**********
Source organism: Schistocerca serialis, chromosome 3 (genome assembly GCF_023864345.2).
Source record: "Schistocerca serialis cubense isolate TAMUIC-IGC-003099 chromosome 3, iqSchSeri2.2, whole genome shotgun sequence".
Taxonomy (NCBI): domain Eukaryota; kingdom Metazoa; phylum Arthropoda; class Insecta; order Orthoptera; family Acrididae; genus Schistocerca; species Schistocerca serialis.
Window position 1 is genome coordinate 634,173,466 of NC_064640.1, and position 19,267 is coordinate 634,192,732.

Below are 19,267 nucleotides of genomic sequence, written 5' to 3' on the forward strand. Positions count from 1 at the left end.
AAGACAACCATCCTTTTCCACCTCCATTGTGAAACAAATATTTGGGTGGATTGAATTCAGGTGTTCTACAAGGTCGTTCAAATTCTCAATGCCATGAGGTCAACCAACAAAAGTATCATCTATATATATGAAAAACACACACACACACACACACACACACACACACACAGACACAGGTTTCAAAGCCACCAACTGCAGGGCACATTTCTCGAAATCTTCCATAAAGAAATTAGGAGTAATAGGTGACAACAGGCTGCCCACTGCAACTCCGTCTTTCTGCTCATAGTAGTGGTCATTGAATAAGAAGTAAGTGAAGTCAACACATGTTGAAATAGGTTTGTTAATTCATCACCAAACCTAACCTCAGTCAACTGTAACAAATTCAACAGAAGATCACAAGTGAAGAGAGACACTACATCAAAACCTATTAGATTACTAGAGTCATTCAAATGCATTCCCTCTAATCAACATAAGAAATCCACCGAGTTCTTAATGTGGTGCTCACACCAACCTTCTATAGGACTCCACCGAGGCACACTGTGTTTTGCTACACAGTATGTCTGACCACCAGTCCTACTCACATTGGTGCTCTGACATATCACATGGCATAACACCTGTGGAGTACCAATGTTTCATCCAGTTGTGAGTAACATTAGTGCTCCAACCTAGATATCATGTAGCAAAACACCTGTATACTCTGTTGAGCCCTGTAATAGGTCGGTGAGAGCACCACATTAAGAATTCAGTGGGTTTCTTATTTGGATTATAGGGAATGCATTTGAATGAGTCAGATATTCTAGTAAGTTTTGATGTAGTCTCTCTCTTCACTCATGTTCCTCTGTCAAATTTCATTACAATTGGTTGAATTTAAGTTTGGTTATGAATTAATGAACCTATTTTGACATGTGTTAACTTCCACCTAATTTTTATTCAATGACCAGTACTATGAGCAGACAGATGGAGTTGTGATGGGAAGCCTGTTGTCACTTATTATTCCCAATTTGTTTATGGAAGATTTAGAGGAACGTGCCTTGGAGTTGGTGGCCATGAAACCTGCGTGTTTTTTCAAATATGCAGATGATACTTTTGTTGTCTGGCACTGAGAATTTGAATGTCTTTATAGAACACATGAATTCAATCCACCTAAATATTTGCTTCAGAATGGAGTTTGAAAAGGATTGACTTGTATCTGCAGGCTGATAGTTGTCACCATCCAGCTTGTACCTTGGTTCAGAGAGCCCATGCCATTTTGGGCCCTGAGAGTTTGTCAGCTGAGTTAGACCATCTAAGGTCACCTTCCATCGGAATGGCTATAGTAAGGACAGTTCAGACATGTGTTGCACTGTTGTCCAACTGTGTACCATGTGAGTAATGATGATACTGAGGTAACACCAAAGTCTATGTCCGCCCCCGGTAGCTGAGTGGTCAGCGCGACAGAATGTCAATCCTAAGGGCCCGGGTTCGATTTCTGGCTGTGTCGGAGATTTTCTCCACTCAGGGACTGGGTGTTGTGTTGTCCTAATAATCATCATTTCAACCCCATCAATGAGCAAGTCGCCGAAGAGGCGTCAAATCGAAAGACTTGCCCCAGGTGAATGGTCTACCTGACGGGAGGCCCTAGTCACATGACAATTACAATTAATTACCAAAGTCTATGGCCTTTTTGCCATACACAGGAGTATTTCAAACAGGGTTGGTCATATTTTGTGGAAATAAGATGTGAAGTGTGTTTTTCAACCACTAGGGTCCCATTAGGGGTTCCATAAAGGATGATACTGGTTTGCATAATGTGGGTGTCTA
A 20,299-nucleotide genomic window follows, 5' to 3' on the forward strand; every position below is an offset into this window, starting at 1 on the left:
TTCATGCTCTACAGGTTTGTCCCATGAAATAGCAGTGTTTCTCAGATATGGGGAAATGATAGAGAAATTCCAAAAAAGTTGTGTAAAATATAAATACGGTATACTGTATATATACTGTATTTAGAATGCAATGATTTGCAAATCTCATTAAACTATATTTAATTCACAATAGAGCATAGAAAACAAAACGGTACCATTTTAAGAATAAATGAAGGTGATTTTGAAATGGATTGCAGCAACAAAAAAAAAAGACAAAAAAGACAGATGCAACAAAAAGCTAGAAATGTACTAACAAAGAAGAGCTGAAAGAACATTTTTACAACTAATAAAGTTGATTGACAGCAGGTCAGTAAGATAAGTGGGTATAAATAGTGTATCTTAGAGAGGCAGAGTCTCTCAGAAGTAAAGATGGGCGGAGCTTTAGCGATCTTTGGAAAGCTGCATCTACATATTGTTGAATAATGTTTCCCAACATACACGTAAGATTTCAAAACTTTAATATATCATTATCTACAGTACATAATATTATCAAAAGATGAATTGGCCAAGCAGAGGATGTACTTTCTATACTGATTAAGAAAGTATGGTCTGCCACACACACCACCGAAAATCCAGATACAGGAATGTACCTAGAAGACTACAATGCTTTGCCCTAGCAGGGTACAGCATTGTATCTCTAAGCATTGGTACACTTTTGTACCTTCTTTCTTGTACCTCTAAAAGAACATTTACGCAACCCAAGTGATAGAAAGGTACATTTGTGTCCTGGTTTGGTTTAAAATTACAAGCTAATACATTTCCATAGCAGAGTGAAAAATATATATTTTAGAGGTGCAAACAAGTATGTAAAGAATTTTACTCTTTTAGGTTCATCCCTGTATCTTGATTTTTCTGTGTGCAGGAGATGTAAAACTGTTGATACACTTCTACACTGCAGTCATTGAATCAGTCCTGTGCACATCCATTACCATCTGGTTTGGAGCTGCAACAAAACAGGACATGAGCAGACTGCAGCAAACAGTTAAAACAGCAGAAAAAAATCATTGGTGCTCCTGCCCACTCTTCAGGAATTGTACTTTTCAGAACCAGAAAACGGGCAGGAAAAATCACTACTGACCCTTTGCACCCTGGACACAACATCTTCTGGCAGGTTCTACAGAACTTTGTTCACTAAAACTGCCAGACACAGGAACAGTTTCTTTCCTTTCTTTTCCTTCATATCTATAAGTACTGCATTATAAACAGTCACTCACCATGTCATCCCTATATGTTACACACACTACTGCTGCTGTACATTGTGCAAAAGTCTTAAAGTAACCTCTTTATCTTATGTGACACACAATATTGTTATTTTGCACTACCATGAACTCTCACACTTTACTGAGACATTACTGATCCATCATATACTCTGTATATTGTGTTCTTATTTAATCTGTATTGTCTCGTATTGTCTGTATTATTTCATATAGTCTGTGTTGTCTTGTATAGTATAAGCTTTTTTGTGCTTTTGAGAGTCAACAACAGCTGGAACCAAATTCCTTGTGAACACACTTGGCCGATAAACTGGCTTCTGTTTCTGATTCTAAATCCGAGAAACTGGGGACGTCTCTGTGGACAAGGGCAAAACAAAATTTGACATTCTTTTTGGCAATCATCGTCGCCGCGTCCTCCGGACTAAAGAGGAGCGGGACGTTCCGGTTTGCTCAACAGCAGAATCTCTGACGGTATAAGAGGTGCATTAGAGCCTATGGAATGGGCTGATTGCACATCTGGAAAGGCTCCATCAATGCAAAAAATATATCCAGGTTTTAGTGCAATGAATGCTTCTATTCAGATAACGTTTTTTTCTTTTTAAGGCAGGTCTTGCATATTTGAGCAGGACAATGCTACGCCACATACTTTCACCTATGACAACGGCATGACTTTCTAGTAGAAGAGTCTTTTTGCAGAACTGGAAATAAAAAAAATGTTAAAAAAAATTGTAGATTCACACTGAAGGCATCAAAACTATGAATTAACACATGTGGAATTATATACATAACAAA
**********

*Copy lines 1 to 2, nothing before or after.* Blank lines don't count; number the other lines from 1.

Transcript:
Source organism: Schistocerca serialis, chromosome 3 (genome assembly GCF_023864345.2).
Source record: "Schistocerca serialis cubense isolate TAMUIC-IGC-003099 chromosome 3, iqSchSeri2.2, whole genome shotgun sequence".